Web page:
The front shoulder's primary job is shoulder joint internal rotation, flexion, and horizontal flexion. Since the anterior deltoid is involved in most pushing exercises, like these front deltoid exercises, you typically hit this muscle sufficiently when completing your chest exercises for the week, such as the bench press.
Lateral raises also target the front delt, although to a much lesser extent than the work the side delt gets.
Located on the back of the shoulder, the posterior deltoids work the opposite jobs of the anterior shoulder, including rear delt exercises that involve shoulder joint external rotation, extension, and horizontal extension.
The back shoulder muscles are involved in most pulling exercises, like the bent-over row. They don’t get much attention in the standard lateral raise, but we’ve included a variation that does target them.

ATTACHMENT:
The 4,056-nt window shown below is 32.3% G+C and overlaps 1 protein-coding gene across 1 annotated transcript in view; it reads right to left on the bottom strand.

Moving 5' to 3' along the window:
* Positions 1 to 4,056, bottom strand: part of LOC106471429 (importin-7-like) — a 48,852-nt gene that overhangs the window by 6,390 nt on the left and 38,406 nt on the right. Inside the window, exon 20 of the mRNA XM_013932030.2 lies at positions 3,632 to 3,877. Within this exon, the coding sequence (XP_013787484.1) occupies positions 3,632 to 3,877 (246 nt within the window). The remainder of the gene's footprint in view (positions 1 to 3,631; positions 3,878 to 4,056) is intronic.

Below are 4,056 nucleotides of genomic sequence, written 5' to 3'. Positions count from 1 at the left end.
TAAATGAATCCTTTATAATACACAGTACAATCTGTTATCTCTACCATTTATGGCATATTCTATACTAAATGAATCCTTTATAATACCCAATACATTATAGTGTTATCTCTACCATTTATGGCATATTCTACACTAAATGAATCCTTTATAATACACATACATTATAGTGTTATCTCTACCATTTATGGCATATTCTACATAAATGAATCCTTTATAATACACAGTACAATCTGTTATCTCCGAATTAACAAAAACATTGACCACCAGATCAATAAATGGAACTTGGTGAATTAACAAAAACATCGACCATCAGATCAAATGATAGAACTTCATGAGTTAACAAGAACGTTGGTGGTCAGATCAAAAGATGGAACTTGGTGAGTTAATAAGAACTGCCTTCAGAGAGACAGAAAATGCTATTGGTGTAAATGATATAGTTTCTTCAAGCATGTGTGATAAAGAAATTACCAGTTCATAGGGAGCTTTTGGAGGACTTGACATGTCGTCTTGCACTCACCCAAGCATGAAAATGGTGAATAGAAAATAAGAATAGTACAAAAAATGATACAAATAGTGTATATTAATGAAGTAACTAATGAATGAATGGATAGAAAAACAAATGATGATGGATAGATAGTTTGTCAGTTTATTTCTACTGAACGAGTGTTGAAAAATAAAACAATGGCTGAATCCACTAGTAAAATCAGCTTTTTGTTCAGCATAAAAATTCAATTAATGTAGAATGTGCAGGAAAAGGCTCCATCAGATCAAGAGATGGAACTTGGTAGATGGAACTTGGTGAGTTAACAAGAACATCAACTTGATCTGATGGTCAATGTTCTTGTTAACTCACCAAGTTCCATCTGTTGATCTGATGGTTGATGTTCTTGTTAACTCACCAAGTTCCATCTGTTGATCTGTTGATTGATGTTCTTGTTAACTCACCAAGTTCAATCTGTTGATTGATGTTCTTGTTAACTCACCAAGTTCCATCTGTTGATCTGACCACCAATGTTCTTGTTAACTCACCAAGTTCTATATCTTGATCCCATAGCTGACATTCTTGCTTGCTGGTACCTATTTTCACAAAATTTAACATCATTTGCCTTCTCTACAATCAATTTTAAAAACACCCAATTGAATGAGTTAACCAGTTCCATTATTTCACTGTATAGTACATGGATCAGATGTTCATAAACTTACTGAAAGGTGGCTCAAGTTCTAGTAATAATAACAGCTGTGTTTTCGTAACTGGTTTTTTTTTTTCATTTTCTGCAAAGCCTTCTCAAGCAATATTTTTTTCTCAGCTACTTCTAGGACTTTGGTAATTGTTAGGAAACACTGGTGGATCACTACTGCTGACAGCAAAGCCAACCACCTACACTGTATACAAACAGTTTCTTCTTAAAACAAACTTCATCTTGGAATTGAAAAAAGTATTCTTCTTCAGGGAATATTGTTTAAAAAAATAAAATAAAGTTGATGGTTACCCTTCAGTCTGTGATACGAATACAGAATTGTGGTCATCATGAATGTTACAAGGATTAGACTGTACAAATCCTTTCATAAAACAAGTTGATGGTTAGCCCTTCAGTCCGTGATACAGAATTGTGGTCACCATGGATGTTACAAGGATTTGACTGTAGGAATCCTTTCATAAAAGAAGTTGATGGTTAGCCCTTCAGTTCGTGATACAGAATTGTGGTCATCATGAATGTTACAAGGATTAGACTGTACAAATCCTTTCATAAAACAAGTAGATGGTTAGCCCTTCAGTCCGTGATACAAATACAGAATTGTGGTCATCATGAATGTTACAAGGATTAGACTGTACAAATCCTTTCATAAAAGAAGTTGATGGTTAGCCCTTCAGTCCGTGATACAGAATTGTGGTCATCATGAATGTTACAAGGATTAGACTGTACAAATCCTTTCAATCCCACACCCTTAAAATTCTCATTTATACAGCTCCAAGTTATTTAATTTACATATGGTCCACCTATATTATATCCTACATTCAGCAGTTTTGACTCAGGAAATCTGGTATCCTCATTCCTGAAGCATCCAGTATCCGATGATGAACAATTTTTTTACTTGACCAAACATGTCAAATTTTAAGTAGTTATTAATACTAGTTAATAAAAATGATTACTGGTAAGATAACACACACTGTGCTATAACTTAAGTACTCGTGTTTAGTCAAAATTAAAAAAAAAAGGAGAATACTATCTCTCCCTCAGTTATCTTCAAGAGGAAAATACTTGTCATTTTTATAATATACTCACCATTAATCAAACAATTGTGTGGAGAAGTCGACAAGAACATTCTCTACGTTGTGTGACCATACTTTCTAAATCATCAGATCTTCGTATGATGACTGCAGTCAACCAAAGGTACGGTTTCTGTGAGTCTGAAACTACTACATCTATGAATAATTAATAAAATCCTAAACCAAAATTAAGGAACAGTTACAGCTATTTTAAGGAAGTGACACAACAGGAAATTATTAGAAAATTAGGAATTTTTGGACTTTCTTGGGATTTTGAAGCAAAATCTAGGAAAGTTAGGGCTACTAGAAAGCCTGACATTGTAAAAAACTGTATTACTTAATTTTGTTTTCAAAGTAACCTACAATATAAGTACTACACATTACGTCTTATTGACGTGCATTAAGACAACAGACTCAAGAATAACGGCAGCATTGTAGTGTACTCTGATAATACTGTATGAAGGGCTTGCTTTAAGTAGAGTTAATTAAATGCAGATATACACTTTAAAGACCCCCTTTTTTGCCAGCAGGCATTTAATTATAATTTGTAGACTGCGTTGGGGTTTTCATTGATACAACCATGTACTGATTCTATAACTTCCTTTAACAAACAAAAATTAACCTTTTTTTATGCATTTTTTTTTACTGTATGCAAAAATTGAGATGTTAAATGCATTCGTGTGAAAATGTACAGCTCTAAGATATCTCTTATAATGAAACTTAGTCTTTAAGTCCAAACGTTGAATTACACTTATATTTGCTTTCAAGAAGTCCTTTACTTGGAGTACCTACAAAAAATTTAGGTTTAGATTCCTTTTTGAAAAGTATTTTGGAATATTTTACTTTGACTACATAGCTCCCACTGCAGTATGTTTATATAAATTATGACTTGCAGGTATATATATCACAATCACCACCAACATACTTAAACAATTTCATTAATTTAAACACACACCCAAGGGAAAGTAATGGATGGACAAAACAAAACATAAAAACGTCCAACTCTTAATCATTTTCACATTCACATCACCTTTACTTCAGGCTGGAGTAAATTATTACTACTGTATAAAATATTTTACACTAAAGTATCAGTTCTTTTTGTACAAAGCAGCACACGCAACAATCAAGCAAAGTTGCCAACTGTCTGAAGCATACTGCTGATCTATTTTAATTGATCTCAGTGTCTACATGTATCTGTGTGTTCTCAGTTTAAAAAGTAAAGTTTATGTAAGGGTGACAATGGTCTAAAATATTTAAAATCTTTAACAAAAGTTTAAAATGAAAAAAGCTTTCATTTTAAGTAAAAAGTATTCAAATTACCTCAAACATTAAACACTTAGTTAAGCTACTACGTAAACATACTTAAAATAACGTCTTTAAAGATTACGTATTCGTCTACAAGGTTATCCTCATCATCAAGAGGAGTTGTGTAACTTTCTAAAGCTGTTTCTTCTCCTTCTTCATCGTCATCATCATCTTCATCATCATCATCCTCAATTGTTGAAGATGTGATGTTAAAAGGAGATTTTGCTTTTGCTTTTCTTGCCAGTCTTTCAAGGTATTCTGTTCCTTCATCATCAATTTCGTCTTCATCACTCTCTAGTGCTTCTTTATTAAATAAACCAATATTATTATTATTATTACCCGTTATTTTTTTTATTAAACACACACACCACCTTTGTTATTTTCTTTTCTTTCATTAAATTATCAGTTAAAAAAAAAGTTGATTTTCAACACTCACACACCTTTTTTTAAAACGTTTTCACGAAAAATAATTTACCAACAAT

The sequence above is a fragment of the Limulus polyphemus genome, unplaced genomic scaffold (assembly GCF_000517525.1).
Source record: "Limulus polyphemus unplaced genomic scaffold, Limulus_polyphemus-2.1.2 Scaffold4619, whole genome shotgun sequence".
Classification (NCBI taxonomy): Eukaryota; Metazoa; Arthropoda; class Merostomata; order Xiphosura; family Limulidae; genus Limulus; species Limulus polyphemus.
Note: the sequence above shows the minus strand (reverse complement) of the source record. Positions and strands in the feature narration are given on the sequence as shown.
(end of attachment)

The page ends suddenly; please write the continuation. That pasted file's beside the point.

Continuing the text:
As if beautifully rounded shoulders weren't enough, there are also several other great benefits to working the lateral raise into your routine.
Working your side shoulders is incremental in creating a V-taper look. Think about it: Your definition starts at your shoulders, so the wider they are, the more defined your V-look will seem.
In addition, the larger, wider, and rounder your shoulders get, the better the rest of your physique will look.
Similar to what we just discussed about the side shoulder muscles playing a big role in achieving your aesthetic physique, they are also crucial for overall shoulder health. They help prevent shoulder muscle imbalances, and by doing so, help to stabilize the shoulder joint.
And since this joint is the least stable and most mobile in the body, it’s injury prone. Strengthening it and its surrounding muscles ensures the joint remains flexible, stable, and strong.
Most pushing and pulling movements can’t be performed without activating the shoulder muscles. But if there is a muscle imbalance in your shoulders, which can happen with your lateral delts as they aren’t targeted in many main compound lifts, it results in muscle compensations and weakness.